Against that background, is should be obvious that the profound reductions in both tocopherols and tocotrienols will augment the negative effects, so that it is actually not that surprising that the amount of thiobarbituric acid reactive substances (TBARS = standard marker of lipid oxidation) in the blood of the rodents which consumed the diets with 15% of the five times heated palm and soy oil more than doubled.

Figure 4: While olive oil is more stable than corn and soy, it's not 'oxidation proof either' what's also intriguing is the amount of oxidation that is induced just by exposing the oil to air or air and light for 30 days! (Naz. 2012)
Putting things into perspective: While I would hope that no one of you will use the same oil for frying twice or thrice, let alone five times, I am not so sure about the foods you would be served at the university canteen, let alone the fast food store around the corner. Against that background, it is however still at least unsettling to see that even when you are frying potatoes or meats in a pan at home, the T-BAR levels rise significantly.

I assume that no one of you will use soy oil and only few will be cooking with palm oil, but I know that many people still use olive oil in a hot pan for several minutes. And while I do not have data from the same study, the data in figure 5 would suggest that olive oil is probably as susceptible to heat as palm oil (if you go by the relations of palm:soy in the study at hand and olive:soy in the study by Naz et al.). If we go by this rule of thumb estimate, baking your potatoes in olive oil may not kill you, but clearly isn't the best way either.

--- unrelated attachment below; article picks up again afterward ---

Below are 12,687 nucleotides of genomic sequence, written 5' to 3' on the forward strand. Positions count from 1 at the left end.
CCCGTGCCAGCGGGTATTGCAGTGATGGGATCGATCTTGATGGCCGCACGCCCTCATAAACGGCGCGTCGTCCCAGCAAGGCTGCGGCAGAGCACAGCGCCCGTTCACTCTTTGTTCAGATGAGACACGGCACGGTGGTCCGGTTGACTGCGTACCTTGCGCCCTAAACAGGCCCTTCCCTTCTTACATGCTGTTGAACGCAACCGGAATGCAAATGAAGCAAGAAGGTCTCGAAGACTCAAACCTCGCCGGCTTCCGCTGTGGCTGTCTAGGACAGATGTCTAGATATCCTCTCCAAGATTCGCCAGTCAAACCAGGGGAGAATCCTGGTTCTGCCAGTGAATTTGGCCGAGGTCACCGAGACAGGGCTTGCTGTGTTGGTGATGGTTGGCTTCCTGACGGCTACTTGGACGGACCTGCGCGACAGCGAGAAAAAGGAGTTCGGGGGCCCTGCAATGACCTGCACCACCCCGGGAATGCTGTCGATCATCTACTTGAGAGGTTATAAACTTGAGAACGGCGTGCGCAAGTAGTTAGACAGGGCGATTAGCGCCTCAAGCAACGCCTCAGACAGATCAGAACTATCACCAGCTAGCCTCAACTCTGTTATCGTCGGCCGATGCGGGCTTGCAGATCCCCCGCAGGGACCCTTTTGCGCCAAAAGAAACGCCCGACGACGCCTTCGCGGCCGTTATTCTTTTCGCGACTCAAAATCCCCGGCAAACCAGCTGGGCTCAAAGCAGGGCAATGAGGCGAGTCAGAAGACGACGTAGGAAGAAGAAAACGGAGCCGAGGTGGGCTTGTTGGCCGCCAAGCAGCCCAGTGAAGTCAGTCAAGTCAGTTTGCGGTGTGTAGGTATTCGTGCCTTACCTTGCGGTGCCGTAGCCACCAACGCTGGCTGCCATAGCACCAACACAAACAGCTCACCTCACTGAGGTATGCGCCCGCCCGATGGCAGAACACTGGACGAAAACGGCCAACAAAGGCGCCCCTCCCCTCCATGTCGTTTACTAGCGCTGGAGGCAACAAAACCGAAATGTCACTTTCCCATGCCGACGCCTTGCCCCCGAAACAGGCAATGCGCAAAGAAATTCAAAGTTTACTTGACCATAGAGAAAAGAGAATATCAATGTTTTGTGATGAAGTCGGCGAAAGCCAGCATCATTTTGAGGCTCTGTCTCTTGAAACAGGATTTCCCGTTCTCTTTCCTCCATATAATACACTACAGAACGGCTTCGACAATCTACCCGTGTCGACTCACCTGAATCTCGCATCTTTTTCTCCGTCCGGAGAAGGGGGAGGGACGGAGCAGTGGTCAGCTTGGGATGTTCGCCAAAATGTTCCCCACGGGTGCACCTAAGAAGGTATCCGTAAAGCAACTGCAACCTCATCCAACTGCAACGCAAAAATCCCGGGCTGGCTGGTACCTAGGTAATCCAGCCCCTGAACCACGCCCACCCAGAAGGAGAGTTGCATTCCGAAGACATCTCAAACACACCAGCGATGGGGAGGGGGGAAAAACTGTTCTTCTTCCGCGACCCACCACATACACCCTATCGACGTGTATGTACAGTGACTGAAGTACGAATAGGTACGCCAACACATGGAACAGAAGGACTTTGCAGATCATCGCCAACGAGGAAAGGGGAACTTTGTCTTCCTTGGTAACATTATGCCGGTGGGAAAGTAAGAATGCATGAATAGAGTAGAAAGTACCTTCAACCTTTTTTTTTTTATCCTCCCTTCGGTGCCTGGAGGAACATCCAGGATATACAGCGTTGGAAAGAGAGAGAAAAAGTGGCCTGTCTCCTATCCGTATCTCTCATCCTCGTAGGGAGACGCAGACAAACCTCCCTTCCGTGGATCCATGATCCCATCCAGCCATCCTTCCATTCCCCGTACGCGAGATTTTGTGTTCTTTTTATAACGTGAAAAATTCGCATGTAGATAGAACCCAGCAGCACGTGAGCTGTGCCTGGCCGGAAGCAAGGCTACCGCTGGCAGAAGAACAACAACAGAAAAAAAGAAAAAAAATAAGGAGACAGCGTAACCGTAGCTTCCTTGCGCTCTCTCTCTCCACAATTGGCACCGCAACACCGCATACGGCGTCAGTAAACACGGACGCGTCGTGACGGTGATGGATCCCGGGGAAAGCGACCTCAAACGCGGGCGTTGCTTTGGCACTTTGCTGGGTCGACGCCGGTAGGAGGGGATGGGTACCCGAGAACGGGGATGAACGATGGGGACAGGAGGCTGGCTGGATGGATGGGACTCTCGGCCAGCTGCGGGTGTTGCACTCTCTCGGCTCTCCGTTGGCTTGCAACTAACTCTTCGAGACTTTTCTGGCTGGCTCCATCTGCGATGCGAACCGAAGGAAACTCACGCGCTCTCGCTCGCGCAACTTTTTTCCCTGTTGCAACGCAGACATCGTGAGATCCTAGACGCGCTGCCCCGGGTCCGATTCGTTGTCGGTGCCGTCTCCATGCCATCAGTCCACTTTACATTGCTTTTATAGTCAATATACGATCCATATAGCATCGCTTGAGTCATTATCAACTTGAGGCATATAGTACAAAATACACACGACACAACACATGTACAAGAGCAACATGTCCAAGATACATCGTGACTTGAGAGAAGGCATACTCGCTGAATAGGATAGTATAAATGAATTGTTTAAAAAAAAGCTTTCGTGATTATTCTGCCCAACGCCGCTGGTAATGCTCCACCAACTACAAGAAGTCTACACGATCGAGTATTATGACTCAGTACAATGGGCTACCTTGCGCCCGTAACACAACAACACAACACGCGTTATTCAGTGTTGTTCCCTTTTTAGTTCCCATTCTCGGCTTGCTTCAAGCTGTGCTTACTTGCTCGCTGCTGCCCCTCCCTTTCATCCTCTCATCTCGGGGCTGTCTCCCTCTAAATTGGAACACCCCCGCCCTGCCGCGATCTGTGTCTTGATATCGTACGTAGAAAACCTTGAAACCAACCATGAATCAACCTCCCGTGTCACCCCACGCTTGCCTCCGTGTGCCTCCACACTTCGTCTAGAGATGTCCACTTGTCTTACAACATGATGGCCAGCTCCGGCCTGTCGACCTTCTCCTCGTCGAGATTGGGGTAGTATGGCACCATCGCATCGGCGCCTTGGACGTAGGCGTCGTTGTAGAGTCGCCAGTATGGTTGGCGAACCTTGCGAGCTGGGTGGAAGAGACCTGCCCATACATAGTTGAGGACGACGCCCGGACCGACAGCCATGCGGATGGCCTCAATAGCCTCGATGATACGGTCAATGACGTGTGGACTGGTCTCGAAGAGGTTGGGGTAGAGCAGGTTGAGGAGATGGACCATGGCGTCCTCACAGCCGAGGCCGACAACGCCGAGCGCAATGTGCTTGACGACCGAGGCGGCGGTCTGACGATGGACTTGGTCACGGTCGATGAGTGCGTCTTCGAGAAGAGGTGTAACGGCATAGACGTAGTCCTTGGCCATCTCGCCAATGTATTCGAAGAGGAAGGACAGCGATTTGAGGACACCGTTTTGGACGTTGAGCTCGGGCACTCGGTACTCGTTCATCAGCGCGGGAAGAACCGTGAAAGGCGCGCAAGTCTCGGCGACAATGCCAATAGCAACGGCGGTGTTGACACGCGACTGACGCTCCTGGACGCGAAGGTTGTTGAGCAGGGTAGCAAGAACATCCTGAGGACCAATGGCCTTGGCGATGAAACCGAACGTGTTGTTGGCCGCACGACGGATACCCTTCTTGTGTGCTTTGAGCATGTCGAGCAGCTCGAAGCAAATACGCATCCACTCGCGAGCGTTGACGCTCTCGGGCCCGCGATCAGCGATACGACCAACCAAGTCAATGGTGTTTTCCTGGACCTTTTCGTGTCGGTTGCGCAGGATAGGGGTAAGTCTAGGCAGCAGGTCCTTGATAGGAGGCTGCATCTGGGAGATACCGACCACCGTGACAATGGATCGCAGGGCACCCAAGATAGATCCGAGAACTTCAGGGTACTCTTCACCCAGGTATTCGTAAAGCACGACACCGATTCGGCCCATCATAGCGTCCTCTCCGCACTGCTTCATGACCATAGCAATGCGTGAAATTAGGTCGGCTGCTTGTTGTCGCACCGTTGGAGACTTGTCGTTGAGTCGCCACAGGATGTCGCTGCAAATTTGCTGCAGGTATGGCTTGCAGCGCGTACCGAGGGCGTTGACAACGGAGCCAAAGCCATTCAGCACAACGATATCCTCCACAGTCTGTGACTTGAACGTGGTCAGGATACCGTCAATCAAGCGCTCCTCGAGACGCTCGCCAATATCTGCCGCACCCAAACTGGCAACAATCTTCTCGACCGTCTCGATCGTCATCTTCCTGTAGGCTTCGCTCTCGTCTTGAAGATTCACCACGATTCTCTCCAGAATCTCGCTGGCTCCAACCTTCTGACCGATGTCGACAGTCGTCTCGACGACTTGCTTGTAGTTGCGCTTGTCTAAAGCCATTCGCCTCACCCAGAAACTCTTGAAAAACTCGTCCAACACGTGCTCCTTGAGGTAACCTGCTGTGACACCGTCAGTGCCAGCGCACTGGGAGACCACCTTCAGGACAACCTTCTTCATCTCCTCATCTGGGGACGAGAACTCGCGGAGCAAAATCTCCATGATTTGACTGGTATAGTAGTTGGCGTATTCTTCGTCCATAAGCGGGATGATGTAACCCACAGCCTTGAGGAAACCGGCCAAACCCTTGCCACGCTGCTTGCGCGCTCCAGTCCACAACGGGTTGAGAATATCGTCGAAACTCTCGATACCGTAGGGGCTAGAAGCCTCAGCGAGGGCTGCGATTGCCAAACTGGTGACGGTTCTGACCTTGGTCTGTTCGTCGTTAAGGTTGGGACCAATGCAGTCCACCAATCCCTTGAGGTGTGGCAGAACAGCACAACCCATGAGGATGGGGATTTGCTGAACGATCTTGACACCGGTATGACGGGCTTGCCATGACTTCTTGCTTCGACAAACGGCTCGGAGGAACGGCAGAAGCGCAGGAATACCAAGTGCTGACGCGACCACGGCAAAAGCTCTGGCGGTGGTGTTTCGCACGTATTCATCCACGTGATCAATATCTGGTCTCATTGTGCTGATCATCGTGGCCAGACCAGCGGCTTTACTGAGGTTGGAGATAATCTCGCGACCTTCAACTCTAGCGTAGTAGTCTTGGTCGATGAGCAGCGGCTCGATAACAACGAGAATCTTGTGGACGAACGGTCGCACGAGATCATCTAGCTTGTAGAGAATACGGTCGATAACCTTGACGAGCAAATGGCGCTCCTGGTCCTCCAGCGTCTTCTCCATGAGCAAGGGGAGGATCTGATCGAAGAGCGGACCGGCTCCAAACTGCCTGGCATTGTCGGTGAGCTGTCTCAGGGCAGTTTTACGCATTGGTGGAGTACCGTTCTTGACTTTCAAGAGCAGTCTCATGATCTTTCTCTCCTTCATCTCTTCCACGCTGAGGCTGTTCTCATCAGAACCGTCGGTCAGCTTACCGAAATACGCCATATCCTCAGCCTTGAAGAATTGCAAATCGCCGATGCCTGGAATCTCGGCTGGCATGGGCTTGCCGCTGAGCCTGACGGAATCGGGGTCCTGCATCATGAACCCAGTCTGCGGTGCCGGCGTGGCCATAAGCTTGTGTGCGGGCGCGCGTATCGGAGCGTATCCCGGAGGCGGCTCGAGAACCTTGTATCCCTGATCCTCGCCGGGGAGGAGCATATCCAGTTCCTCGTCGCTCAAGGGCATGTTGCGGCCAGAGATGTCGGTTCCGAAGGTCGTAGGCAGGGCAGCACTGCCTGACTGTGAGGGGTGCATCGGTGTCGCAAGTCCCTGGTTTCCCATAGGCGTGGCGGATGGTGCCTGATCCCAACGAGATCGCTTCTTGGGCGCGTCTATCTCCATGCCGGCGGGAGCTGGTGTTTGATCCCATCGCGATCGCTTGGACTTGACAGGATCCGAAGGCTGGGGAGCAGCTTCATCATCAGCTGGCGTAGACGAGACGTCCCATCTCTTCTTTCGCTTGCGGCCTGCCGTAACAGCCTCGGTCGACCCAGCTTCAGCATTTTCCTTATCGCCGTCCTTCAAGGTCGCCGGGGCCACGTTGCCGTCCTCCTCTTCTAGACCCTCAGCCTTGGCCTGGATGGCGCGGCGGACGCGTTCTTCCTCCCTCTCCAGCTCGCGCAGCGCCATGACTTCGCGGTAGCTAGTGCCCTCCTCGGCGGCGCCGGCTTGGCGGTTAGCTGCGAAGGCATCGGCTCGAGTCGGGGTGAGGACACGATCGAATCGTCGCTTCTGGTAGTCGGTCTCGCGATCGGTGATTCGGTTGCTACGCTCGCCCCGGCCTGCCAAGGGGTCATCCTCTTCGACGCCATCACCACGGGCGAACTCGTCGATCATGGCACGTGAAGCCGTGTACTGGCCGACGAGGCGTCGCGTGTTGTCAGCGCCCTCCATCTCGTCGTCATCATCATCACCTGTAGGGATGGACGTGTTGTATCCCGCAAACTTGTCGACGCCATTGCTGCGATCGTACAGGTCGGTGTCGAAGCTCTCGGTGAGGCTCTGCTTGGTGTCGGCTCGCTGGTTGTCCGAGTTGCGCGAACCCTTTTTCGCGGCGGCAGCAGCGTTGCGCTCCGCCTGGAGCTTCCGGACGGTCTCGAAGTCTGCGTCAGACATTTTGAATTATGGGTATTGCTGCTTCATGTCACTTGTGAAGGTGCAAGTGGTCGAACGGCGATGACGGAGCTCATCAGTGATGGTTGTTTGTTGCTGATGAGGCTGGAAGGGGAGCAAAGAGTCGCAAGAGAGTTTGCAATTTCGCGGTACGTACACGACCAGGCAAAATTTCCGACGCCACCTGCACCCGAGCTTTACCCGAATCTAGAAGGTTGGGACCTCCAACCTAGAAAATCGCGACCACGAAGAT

Coconut oil!? No, unfortunately even the wonder oil does not come to a rescue. At least if we go by the data Matthäus obtained in 2007, it produces about as much peroxides as palm oil during the frying process (Matthäus. 2007). That's better than soy, and way below the critical margin, but still not without consequences on the overall oxidative burden you are exposing yourself to, when you consume significant amounts of fried foods on an everyday basis - and since I know that you do only have your occasional piece of fried grass fed butter on a stick, you won't have to be afraid anyway ;-)

Suggested reads:
  • Pimp my virgin olive oil - Discusses among other things how the polyphenols stabilize the vitamin E and render EVOO more heat stable than regular olive oil.
  • Vitamin(s)! E - A brief reminder that there is more than alpha-tocopherol + some evidence that delta tocopherol is king, when it comes to protect dietary oils

  • Matthäus, B, Use of palm oil for frying in comparison with other high-stability oils. Eur. J. Lipid Sci. Technol. 2007;109: 400–409. 
  • Jaarin K, Kamisah Y. Repeatedly Heated Vegetable Oils and Lipid Peroxidation. Intech. 2012.
  • Naz S, Siddiqi R, Sheikh H, Sayeed SA. Deterioration of olive, corn and soybean oils due to air, light, heat and deep-frying  Food Research International, Volume 38, Issue 2, March 2005, Pages 127–134.